Due to the tails, lipids contain twise as much energy per gram.
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what is a phospholipid?
A lipid containing a phosphate group in its molecule.
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How are triglycerides and phospholipids simular?
They both contain glycerol and fatty acids.
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How are triglycerides and phospholipids different?
Phospholipids contain only 2 not 3 fatty acid chains. A polar phosphate group is joined to the third hydroxyl group of the glycerol molecule.
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What affects the properties of the phospholipid?
The alcohol group bound to the phosphate group.
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What does the polar nature of the phosphate group mean?
The 'head' end of the phospholipidis hydrophilic
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What does the non-polar nature of the fatty acid mean?
The 'tail' end of the phospholipid is hydrophobic
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What does hydrophilic mean?
Attracted to water
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What does hydrophobic mean?
Repelled by water
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What is a phospholipid bilayer?
The two layers of phospholipids arranged in such a way that their hydrophobic tails are projecting inwards while their hydrophilic head groups are projecting on the outside surfaces
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Describe a function of cholesterol
strengthens the plasma membrane by interacting with the phospholipids bilayer
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Describe a function of cholesterol
page 4
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Describe a function of cholesterol
page 4
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what is a protein?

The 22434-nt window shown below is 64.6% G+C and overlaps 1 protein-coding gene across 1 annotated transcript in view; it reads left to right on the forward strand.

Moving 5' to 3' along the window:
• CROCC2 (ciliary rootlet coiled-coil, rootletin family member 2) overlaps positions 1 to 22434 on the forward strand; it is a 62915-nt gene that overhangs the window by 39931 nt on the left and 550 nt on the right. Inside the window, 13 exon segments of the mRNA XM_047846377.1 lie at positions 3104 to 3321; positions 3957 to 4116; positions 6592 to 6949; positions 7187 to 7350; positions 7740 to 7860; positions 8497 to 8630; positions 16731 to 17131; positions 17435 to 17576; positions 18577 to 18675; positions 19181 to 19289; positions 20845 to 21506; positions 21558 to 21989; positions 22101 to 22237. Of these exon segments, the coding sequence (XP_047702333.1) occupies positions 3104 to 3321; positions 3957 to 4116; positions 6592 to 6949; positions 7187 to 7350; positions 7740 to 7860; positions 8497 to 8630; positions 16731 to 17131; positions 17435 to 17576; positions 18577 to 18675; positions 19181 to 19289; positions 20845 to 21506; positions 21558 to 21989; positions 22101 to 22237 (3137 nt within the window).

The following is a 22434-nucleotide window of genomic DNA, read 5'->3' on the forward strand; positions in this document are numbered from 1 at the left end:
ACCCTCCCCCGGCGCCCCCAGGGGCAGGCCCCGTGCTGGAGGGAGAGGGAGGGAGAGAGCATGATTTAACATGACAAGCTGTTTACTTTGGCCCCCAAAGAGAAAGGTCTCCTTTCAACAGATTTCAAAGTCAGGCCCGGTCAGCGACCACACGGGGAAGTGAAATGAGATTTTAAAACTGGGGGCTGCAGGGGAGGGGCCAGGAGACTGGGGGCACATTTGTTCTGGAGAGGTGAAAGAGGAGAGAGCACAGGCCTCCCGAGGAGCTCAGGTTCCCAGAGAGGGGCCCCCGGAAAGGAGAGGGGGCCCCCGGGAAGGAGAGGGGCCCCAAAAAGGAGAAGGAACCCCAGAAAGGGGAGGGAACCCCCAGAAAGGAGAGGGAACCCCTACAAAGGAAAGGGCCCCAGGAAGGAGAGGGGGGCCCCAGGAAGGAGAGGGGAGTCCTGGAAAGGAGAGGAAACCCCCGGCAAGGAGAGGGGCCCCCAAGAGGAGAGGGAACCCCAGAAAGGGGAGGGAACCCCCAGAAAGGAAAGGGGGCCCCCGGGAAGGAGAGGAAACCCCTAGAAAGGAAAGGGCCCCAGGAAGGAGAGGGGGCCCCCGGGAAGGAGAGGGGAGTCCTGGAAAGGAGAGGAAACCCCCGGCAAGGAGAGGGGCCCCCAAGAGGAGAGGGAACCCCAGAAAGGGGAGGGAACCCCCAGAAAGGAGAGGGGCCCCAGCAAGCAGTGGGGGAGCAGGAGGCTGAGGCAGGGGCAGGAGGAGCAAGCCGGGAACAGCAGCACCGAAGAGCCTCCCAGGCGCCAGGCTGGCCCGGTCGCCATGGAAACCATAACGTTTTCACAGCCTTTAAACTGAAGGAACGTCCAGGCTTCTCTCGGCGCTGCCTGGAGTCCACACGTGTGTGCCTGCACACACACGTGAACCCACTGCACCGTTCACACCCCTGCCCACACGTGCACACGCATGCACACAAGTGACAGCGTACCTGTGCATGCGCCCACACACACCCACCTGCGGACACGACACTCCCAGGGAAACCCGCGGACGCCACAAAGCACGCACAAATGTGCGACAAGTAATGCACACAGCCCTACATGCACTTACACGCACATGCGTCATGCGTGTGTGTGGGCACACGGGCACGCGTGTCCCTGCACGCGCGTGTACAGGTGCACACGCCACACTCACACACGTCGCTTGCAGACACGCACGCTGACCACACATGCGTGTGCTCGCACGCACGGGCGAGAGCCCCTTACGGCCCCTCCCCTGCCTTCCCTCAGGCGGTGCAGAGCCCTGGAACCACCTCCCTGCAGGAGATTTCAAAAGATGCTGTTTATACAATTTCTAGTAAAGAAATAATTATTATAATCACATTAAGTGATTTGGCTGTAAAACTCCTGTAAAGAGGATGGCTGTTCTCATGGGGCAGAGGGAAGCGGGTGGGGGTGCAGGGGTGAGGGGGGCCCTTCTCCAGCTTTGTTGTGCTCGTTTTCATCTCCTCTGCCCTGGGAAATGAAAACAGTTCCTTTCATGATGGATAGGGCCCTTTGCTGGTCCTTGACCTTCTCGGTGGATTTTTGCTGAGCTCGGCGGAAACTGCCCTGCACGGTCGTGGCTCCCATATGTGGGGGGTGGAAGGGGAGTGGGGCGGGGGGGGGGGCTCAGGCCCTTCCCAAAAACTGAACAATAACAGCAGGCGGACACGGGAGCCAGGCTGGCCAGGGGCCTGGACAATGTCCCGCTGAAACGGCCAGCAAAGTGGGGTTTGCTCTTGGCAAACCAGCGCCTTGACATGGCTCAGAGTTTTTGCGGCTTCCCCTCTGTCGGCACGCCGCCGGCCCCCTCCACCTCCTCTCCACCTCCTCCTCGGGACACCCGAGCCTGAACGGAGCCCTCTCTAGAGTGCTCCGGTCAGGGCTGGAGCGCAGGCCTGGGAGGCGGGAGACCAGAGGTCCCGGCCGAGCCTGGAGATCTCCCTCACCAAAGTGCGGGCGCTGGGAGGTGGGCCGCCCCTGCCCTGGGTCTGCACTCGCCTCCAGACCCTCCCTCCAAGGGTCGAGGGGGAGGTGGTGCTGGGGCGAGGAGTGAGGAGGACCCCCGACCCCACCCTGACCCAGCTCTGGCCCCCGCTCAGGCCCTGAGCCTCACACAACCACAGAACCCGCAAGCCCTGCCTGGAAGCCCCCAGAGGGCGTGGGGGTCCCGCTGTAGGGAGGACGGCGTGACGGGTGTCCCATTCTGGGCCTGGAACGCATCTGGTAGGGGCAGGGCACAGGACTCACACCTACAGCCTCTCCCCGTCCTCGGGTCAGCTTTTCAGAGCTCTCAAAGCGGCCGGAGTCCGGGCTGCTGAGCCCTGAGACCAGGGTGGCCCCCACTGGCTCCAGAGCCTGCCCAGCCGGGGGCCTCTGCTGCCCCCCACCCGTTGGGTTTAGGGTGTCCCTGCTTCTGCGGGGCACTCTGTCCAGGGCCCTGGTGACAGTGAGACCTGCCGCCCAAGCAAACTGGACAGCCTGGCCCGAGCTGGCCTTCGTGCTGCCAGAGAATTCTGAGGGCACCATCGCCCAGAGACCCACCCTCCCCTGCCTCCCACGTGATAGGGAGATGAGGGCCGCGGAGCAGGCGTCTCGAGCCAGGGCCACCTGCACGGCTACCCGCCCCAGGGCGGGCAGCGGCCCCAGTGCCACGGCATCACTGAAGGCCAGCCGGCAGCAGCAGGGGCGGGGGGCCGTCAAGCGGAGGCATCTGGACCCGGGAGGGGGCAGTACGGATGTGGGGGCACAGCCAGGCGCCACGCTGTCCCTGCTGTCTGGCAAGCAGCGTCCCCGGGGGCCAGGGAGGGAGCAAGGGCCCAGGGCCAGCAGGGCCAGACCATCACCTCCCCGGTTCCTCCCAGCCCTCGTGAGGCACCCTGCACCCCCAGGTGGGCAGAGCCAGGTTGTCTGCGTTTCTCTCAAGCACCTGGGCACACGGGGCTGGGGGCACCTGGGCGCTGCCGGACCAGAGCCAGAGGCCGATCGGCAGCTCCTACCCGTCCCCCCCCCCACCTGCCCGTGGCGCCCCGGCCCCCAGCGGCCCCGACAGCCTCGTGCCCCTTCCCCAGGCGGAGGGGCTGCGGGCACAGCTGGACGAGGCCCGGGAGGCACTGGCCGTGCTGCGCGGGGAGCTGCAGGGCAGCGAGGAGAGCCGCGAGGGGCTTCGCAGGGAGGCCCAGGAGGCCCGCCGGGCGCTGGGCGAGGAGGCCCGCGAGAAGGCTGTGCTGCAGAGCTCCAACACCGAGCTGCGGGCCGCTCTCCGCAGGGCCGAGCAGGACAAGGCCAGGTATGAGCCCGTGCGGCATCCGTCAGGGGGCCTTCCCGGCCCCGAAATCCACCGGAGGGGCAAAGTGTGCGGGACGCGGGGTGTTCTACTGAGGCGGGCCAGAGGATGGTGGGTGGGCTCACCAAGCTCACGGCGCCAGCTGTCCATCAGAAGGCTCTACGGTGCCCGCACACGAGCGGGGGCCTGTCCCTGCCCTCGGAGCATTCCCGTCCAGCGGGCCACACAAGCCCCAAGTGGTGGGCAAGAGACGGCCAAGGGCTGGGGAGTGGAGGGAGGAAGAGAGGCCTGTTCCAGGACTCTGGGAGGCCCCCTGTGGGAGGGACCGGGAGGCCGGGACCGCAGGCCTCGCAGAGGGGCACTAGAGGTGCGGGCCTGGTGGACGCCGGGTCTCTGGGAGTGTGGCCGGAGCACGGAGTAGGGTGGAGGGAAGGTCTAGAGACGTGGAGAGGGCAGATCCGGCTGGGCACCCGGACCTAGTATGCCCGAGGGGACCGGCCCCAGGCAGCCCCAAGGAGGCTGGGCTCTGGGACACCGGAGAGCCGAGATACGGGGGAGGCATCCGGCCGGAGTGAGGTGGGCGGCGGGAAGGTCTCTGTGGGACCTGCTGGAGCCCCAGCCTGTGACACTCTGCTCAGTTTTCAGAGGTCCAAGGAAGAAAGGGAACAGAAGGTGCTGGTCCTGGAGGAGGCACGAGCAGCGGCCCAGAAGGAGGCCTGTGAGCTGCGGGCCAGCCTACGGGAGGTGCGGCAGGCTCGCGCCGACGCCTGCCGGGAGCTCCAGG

proteins are a diverse group of large complex polymer molecules, made up of long chains of amino acids.
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Name the 4 roles of proteins
Structural, catalytic, signaling and immunological
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Describe proteins structural role
proteins are the main component of body tissues, such as muscle, skin, ligaments and hair.
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Describe proteins catalytic role
All enzymes are proteins, catalyzing many biochemical reactions.
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Describe proteins signaling role
many hormones and receptors are proteins.
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Describe proteins immunological role
all antibodies are proteins.
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what is the R group of an amino acid?
All amino acids have the same general structure, the only difference between each one is the nature of the R group. The R group therefore defines an amino acid.
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what type of bond joins amino acids together?
peptide bonds
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How are peptide bonds formed?
In condensation reactions
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Where does the peptide bond form?
between the carboxyl group on one amino acid and the amine group on the other amino acid.
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Describe the primary structure of a protein
simple long chains with no intermolecular bonds or interactions.
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Describe the secondary structure of a protein
Hydrogen bonds form between the -NH and -CO groups on the amino acids. This causes the chain to either coil into an alpha helix or fold into a beta pleated sheet.
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What are the 4 types of bonds in a tertiary structure of a protein?
Ionic bonds, disulphide bonds, hydrophobic and hydrophilic interactions & hydrogen bonds
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Describe an ionic bond
attractions between negetively charged Rgroups and possitvely charged R groups on different parts of the molecule.
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Describe a disulphide bond
2 molecules of the amino acid cystein come close together, and the sulfur atom in one cystein bonds to the sulfur atom in the other cystein.
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Other cards in this set

Card 2

Front

A single sugar molecule such as glucose or fructose, the simplest type of sugar.

Back

what is a Monosaccharide?

Card 3

Front

A molecule composed of two monosaccharides linked by glycosidic bonds. Formed in condensation reactions.

Back

Preview of the back of card 3

Card 4

Front

Polymers containing many monosaccharides linked by glycosidic bonds. Formed by condensation reactions.

Back

Preview of the back of card 4

Card 5

Front

small, basic molecular units that can form a polymer.

Back

Preview of the back of card 5